PHILADELPHIA (AP) — More concerns are being raised about the proposed settlement of thousands of NFL concussion lawsuits.
Yet only a fraction of the nearly 20,000 ex-players are expected to opt out of the class-action settlement by Tuesday's deadline. They would be left to sue the NFL individually over claims the league hid known concussion risks for many years.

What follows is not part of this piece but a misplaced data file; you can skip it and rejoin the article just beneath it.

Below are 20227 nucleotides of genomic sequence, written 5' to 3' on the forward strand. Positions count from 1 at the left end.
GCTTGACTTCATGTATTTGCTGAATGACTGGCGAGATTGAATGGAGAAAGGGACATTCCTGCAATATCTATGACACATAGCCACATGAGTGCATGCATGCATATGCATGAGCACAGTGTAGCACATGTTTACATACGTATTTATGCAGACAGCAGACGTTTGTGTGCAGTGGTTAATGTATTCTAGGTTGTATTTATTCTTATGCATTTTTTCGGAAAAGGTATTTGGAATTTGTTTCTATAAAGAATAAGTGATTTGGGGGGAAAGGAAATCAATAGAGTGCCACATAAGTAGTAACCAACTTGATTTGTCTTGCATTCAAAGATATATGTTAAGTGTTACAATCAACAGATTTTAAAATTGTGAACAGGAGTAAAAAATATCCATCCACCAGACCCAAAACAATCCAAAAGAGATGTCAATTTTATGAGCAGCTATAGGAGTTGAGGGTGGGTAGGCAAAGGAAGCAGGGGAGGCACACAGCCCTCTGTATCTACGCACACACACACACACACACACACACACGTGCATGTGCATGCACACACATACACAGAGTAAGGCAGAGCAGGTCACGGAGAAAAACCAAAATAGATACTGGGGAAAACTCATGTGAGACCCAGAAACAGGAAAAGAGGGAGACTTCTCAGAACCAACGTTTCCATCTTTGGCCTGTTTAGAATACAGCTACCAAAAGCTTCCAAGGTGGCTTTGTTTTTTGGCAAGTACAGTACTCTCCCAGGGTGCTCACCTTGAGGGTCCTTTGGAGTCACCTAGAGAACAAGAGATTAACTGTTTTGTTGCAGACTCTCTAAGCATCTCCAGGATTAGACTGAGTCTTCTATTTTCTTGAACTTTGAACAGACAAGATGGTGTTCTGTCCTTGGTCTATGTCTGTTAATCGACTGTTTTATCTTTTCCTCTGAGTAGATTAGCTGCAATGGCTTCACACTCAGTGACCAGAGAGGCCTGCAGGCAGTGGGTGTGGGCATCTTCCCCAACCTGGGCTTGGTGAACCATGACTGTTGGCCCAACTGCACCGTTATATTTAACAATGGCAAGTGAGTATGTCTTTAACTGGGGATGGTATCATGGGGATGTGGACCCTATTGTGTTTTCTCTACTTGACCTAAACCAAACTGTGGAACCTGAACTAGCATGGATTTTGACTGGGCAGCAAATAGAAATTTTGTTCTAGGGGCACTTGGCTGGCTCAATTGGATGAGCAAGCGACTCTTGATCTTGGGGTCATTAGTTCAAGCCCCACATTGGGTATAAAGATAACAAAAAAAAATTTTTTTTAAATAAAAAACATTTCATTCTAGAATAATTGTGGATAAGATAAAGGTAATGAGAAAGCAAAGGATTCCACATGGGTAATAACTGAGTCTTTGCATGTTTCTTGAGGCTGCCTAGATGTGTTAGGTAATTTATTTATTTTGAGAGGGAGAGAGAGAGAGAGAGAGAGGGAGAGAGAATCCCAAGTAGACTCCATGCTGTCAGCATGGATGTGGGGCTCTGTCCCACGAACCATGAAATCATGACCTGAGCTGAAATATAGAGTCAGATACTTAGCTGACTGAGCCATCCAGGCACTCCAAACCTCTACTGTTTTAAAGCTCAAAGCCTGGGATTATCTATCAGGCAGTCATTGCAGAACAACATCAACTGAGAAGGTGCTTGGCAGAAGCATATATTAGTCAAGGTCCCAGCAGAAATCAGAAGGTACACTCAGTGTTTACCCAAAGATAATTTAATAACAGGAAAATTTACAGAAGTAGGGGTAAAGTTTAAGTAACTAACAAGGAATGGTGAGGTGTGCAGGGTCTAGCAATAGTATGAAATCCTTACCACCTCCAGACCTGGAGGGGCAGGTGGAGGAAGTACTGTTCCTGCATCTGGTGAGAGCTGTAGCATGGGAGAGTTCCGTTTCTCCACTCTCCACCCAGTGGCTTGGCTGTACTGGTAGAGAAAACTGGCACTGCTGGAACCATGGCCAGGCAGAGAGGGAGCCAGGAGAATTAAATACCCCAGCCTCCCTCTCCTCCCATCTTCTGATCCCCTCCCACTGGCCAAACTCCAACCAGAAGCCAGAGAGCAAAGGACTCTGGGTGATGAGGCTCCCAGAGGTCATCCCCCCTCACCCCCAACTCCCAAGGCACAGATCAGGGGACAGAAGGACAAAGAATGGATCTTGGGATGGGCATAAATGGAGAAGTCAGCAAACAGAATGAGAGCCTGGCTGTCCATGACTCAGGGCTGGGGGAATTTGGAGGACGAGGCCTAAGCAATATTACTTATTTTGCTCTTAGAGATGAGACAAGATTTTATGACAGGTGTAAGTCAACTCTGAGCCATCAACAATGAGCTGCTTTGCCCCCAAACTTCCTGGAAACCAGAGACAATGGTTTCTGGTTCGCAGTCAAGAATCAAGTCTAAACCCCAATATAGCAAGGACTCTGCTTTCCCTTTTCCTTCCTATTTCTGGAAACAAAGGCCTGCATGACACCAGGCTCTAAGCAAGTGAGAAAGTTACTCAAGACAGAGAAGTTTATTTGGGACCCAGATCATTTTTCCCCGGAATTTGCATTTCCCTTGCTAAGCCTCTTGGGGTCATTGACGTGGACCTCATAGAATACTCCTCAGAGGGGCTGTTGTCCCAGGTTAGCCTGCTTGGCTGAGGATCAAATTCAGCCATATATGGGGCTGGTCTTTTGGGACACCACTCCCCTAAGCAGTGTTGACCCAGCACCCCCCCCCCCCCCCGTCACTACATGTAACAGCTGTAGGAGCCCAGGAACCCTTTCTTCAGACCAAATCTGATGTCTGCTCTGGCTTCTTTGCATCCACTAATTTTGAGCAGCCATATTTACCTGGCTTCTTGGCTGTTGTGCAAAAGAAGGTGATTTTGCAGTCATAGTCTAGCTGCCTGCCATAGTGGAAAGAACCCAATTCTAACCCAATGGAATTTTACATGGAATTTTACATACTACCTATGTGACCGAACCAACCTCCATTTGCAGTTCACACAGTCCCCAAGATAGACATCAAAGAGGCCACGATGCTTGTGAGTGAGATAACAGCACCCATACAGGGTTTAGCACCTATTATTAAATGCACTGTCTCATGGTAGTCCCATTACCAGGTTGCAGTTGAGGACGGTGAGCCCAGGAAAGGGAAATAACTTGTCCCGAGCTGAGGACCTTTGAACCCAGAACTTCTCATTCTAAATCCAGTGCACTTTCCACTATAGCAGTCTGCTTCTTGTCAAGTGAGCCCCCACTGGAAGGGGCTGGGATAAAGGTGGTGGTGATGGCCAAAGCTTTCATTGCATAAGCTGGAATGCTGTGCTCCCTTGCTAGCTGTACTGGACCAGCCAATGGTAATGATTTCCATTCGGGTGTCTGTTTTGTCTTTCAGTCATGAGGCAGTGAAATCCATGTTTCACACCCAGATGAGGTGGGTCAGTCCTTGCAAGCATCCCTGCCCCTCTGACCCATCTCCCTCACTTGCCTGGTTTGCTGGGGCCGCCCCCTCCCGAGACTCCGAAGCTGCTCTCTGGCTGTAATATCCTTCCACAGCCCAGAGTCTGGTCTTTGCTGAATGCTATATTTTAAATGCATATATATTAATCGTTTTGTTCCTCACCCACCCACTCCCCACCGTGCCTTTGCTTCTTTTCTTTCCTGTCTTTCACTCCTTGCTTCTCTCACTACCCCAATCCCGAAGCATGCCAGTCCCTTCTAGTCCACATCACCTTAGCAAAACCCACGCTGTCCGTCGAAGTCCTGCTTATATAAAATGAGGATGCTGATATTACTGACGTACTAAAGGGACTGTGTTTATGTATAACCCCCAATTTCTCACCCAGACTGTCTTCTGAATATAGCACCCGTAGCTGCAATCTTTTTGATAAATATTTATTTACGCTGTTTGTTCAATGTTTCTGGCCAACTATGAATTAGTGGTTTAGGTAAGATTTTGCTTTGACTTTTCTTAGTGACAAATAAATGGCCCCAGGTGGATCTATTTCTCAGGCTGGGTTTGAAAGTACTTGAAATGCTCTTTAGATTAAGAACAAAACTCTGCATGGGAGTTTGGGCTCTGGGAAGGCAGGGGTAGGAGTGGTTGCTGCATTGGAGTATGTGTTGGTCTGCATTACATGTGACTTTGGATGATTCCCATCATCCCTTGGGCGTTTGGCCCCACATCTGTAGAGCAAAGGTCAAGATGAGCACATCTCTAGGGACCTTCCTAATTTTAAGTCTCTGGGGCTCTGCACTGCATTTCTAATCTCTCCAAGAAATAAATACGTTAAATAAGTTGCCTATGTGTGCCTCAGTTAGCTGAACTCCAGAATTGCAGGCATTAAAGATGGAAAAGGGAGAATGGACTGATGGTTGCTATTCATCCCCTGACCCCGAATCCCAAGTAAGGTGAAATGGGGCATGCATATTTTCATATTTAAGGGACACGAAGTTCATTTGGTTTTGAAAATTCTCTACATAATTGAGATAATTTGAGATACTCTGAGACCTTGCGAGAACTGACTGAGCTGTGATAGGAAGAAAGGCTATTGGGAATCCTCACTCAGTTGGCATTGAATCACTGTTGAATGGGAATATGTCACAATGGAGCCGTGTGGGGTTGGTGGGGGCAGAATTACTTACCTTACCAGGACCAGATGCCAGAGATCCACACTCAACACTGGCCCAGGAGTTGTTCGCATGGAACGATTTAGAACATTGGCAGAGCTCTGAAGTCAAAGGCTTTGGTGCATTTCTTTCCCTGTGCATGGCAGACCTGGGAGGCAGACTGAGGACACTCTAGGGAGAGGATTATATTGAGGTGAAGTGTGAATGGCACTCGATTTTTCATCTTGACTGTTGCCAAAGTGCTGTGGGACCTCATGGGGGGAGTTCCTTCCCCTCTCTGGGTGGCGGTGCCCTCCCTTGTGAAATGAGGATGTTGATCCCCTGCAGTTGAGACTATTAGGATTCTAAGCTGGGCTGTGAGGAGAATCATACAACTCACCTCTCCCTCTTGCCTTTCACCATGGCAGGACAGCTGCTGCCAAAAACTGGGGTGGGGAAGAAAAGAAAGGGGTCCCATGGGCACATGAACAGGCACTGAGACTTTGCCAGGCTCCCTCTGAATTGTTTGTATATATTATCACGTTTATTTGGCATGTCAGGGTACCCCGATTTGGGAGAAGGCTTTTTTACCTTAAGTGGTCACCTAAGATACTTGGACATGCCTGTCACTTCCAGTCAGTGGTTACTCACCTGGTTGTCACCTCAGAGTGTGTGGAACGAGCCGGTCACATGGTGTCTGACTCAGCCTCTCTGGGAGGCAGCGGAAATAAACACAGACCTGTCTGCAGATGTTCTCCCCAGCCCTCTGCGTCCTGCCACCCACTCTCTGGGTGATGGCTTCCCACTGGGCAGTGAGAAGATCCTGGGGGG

Critics can instead raise objections at a Nov. 19 court hearing in Philadelphia.
The settlement would pay millions to young ex-players battling neurological disease, and an average $190,000 to older men with Alzheimer's disease or dementia.
But ex-players exhibiting rage, depression or mood disorders would get nothing. Some brain researchers link those problems to multiple concussions.
The advocacy group Public Citizen weighed in Tuesday. Their lawyers say the deal leaves too many former players on the sidelines.